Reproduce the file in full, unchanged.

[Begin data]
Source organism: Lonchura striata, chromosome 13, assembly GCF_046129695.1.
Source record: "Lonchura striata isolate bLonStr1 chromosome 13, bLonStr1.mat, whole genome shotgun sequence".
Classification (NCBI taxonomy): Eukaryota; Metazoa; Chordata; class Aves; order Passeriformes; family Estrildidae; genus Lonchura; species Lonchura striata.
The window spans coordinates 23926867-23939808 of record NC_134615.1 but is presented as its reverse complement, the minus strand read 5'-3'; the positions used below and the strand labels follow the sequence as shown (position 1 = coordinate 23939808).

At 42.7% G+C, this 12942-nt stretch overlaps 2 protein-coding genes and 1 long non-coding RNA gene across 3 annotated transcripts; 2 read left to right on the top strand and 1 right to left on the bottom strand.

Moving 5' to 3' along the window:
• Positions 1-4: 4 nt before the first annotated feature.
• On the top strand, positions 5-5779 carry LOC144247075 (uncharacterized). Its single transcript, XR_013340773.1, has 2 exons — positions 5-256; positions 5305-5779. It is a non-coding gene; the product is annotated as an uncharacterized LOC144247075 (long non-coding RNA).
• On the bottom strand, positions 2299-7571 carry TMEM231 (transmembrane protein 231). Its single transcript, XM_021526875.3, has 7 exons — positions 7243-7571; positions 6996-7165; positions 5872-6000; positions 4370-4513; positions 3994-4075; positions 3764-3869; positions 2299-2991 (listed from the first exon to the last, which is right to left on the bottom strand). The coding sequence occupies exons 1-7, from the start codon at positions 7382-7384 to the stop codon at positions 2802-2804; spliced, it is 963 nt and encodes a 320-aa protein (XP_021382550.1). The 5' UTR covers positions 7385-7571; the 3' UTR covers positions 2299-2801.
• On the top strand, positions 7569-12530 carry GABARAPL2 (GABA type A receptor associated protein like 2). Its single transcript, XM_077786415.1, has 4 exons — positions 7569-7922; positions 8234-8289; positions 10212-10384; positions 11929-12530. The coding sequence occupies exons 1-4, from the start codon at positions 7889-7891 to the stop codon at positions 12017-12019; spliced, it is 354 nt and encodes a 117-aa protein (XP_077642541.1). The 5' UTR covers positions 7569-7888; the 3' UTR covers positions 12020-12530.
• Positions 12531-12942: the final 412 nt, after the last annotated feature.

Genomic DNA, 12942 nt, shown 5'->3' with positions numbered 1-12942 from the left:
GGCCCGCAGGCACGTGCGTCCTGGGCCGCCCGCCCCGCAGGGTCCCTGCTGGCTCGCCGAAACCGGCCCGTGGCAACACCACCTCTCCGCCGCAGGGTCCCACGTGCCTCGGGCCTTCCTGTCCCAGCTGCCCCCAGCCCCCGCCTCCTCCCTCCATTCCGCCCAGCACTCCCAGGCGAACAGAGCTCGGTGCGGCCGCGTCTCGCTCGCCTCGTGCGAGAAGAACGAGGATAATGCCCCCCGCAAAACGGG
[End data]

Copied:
Source organism: Lonchura striata, chromosome 13, assembly GCF_046129695.1.
Source record: "Lonchura striata isolate bLonStr1 chromosome 13, bLonStr1.mat, whole genome shotgun sequence".
Classification (NCBI taxonomy): Eukaryota; Metazoa; Chordata; class Aves; order Passeriformes; family Estrildidae; genus Lonchura; species Lonchura striata.
The window spans coordinates 23926867-23939808 of record NC_134615.1 but is presented as its reverse complement, the minus strand read 5'-3'; the positions used below and the strand labels follow the sequence as shown (position 1 = coordinate 23939808).

At 42.7% G+C, this 12942-nt stretch overlaps 2 protein-coding genes and 1 long non-coding RNA gene across 3 annotated transcripts; 2 read left to right on the top strand and 1 right to left on the bottom strand.

Moving 5' to 3' along the window:
• Positions 1-4: 4 nt before the first annotated feature.
• On the top strand, positions 5-5779 carry LOC144247075 (uncharacterized). Its single transcript, XR_013340773.1, has 2 exons — positions 5-256; positions 5305-5779. It is a non-coding gene; the product is annotated as an uncharacterized LOC144247075 (long non-coding RNA).
• On the bottom strand, positions 2299-7571 carry TMEM231 (transmembrane protein 231). Its single transcript, XM_021526875.3, has 7 exons — positions 7243-7571; positions 6996-7165; positions 5872-6000; positions 4370-4513; positions 3994-4075; positions 3764-3869; positions 2299-2991 (listed from the first exon to the last, which is right to left on the bottom strand). The coding sequence occupies exons 1-7, from the start codon at positions 7382-7384 to the stop codon at positions 2802-2804; spliced, it is 963 nt and encodes a 320-aa protein (XP_021382550.1). The 5' UTR covers positions 7385-7571; the 3' UTR covers positions 2299-2801.
• On the top strand, positions 7569-12530 carry GABARAPL2 (GABA type A receptor associated protein like 2). Its single transcript, XM_077786415.1, has 4 exons — positions 7569-7922; positions 8234-8289; positions 10212-10384; positions 11929-12530. The coding sequence occupies exons 1-4, from the start codon at positions 7889-7891 to the stop codon at positions 12017-12019; spliced, it is 354 nt and encodes a 117-aa protein (XP_077642541.1). The 5' UTR covers positions 7569-7888; the 3' UTR covers positions 12020-12530.
• Positions 12531-12942: the final 412 nt, after the last annotated feature.

Genomic DNA, 12942 nt, shown 5'->3' with positions numbered 1-12942 from the left:
GGCCCGCAGGCACGTGCGTCCTGGGCCGCCCGCCCCGCAGGGTCCCTGCTGGCTCGCCGAAACCGGCCCGTGGCAACACCACCTCTCCGCCGCAGGGTCCCACGTGCCTCGGGCCTTCCTGTCCCAGCTGCCCCCAGCCCCCGCCTCCTCCCTCCATTCCGCCCAGCACTCCCAGGCGAACAGAGCTCGGTGCGGCCGCGTCTCGCTCGCCTCGTGCGAGAAGAACGAGGATAATGCCCCCCGCAAAACGGG